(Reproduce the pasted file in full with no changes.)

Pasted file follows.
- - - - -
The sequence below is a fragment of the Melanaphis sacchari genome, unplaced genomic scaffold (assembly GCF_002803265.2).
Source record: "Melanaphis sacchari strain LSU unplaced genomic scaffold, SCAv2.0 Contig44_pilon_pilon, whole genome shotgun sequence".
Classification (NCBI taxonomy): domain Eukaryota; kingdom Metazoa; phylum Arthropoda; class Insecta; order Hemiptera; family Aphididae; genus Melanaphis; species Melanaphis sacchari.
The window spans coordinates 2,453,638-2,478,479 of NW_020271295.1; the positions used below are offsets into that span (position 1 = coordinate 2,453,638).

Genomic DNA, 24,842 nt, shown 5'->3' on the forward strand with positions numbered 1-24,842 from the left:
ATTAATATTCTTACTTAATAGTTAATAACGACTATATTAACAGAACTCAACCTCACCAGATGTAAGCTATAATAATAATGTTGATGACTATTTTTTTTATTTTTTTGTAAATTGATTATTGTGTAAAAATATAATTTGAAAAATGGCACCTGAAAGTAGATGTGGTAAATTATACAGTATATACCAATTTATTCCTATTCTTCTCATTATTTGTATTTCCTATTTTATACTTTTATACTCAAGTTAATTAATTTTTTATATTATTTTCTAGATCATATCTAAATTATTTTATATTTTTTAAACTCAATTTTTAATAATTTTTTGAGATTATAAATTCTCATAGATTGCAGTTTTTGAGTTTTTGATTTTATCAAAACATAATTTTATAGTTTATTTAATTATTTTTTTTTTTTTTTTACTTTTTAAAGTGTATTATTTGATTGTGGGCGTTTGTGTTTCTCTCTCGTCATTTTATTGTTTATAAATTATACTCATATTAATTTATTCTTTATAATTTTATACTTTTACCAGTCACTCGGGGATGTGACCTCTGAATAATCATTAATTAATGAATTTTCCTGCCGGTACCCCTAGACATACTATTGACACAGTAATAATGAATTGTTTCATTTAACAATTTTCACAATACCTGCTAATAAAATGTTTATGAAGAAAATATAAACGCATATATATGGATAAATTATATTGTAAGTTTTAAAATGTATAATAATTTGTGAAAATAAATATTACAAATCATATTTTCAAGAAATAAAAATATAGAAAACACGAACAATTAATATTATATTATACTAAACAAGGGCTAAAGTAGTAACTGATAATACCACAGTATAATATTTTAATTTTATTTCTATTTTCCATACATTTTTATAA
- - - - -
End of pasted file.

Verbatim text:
The sequence below is a fragment of the Melanaphis sacchari genome, unplaced genomic scaffold (assembly GCF_002803265.2).
Source record: "Melanaphis sacchari strain LSU unplaced genomic scaffold, SCAv2.0 Contig44_pilon_pilon, whole genome shotgun sequence".
Classification (NCBI taxonomy): domain Eukaryota; kingdom Metazoa; phylum Arthropoda; class Insecta; order Hemiptera; family Aphididae; genus Melanaphis; species Melanaphis sacchari.
The window spans coordinates 2,453,638-2,478,479 of NW_020271295.1; the positions used below are offsets into that span (position 1 = coordinate 2,453,638).

Genomic DNA, 24,842 nt, shown 5'->3' on the forward strand with positions numbered 1-24,842 from the left:
ATTAATATTCTTACTTAATAGTTAATAACGACTATATTAACAGAACTCAACCTCACCAGATGTAAGCTATAATAATAATGTTGATGACTATTTTTTTTATTTTTTTGTAAATTGATTATTGTGTAAAAATATAATTTGAAAAATGGCACCTGAAAGTAGATGTGGTAAATTATACAGTATATACCAATTTATTCCTATTCTTCTCATTATTTGTATTTCCTATTTTATACTTTTATACTCAAGTTAATTAATTTTTTATATTATTTTCTAGATCATATCTAAATTATTTTATATTTTTTAAACTCAATTTTTAATAATTTTTTGAGATTATAAATTCTCATAGATTGCAGTTTTTGAGTTTTTGATTTTATCAAAACATAATTTTATAGTTTATTTAATTATTTTTTTTTTTTTTTTACTTTTTAAAGTGTATTATTTGATTGTGGGCGTTTGTGTTTCTCTCTCGTCATTTTATTGTTTATAAATTATACTCATATTAATTTATTCTTTATAATTTTATACTTTTACCAGTCACTCGGGGATGTGACCTCTGAATAATCATTAATTAATGAATTTTCCTGCCGGTACCCCTAGACATACTATTGACACAGTAATAATGAATTGTTTCATTTAACAATTTTCACAATACCTGCTAATAAAATGTTTATGAAGAAAATATAAACGCATATATATGGATAAATTATATTGTAAGTTTTAAAATGTATAATAATTTGTGAAAATAAATATTACAAATCATATTTTCAAGAAATAAAAATATAGAAAACACGAACAATTAATATTATATTATACTAAACAAGGGCTAAAGTAGTAACTGATAATACCACAGTATAATATTTTAATTTTATTTCTATTTTCCATACATTTTTATAA